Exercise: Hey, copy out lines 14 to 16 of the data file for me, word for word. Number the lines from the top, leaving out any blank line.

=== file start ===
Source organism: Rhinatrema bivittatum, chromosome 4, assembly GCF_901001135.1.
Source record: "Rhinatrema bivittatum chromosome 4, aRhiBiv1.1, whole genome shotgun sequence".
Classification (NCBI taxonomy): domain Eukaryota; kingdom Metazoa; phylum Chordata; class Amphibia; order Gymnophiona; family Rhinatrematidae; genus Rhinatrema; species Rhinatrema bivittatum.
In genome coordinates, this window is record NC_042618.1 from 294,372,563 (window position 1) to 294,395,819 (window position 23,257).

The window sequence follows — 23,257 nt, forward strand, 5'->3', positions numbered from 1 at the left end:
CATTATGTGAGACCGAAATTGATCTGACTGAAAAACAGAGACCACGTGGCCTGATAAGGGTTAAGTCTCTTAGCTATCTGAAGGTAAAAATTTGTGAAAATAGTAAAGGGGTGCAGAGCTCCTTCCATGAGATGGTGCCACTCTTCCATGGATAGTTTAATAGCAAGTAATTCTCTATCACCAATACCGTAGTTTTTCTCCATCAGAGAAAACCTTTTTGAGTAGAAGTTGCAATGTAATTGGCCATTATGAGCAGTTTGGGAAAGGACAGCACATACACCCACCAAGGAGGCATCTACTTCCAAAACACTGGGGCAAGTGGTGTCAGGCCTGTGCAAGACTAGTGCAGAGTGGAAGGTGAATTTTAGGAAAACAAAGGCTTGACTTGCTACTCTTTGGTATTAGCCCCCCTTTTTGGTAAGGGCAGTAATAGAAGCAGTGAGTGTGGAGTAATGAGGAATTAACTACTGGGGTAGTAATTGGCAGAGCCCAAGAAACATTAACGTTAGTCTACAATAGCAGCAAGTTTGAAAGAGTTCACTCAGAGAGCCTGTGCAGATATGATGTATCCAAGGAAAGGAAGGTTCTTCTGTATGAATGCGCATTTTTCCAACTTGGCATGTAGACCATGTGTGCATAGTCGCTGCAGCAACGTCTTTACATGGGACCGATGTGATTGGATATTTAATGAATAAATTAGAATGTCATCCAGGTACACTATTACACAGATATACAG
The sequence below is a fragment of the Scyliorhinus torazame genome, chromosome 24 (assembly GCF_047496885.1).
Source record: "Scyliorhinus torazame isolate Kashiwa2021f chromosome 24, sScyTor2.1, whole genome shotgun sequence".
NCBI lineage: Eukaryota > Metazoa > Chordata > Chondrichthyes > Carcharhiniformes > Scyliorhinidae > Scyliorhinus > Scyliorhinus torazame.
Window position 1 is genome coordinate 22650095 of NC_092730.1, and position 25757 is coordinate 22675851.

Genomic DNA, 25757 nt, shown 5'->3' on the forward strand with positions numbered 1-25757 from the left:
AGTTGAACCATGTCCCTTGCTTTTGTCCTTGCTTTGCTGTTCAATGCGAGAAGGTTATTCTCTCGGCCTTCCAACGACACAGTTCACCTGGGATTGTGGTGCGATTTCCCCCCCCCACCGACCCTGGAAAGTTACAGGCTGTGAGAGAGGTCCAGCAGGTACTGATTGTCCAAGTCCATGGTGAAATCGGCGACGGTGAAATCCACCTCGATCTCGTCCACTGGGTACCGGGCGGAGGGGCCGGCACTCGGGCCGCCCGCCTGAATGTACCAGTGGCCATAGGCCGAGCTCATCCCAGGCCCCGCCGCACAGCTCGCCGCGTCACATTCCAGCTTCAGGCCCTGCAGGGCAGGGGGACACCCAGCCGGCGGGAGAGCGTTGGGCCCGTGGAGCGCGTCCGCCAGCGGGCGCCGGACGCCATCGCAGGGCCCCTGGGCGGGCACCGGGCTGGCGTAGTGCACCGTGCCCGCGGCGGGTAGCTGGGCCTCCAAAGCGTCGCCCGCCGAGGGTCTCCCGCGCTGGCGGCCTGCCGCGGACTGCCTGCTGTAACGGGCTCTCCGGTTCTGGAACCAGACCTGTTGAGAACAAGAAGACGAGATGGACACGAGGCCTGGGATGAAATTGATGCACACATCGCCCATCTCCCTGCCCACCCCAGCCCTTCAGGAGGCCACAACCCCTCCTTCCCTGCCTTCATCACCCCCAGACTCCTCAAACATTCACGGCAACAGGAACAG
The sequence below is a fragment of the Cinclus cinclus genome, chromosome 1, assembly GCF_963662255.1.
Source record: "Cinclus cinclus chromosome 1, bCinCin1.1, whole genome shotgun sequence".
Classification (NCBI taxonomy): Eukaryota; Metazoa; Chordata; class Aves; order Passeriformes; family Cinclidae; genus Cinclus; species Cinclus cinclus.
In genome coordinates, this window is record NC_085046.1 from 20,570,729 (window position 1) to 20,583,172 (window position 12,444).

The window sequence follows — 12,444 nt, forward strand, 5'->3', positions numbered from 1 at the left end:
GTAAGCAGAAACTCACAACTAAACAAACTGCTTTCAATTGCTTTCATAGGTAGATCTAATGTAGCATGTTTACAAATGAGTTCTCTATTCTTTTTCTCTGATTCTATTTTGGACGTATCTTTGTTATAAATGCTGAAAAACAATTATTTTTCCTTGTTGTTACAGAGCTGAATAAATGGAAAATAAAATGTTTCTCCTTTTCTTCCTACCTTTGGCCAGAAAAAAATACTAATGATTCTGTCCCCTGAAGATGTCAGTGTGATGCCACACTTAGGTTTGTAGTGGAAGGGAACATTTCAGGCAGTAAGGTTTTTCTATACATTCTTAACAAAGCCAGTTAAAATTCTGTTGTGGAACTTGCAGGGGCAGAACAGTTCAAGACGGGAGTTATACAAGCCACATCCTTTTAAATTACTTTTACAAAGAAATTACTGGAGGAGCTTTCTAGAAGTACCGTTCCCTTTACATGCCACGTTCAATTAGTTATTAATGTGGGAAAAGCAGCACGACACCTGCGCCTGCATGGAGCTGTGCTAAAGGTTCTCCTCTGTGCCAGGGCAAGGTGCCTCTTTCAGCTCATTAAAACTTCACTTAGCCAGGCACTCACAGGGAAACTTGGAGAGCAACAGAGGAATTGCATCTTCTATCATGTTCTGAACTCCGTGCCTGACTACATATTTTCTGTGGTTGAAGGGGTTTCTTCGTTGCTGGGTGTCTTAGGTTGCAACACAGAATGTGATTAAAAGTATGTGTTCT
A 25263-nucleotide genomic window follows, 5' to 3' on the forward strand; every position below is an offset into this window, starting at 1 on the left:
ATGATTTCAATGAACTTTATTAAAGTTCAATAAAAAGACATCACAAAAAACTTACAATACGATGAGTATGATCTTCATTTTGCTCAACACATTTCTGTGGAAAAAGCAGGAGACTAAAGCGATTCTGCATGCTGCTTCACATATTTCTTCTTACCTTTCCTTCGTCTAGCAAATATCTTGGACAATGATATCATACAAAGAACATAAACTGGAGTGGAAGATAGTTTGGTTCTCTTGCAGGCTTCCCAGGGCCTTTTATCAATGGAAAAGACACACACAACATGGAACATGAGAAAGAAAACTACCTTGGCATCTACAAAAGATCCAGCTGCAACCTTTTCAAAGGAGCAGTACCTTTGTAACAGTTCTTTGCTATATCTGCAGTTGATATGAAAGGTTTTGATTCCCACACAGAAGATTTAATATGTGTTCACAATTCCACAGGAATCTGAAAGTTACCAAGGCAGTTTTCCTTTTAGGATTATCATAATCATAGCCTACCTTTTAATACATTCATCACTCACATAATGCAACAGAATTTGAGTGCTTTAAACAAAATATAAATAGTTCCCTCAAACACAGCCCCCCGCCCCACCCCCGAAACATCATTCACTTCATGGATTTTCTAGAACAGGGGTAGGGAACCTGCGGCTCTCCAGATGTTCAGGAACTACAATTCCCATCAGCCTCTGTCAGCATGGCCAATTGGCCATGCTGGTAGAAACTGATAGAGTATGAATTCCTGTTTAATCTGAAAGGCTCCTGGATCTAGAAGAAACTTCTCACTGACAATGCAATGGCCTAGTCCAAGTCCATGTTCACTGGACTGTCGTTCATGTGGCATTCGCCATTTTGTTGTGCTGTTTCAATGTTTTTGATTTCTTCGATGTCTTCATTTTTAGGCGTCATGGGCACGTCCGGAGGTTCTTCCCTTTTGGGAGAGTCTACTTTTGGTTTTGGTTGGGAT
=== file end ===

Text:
Source record: "Cinclus cinclus chromosome 1, bCinCin1.1, whole genome shotgun sequence".
Classification (NCBI taxonomy): Eukaryota; Metazoa; Chordata; class Aves; order Passeriformes; family Cinclidae; genus Cinclus; species Cinclus cinclus.
In genome coordinates, this window is record NC_085046.1 from 20,570,729 (window position 1) to 20,583,172 (window position 12,444).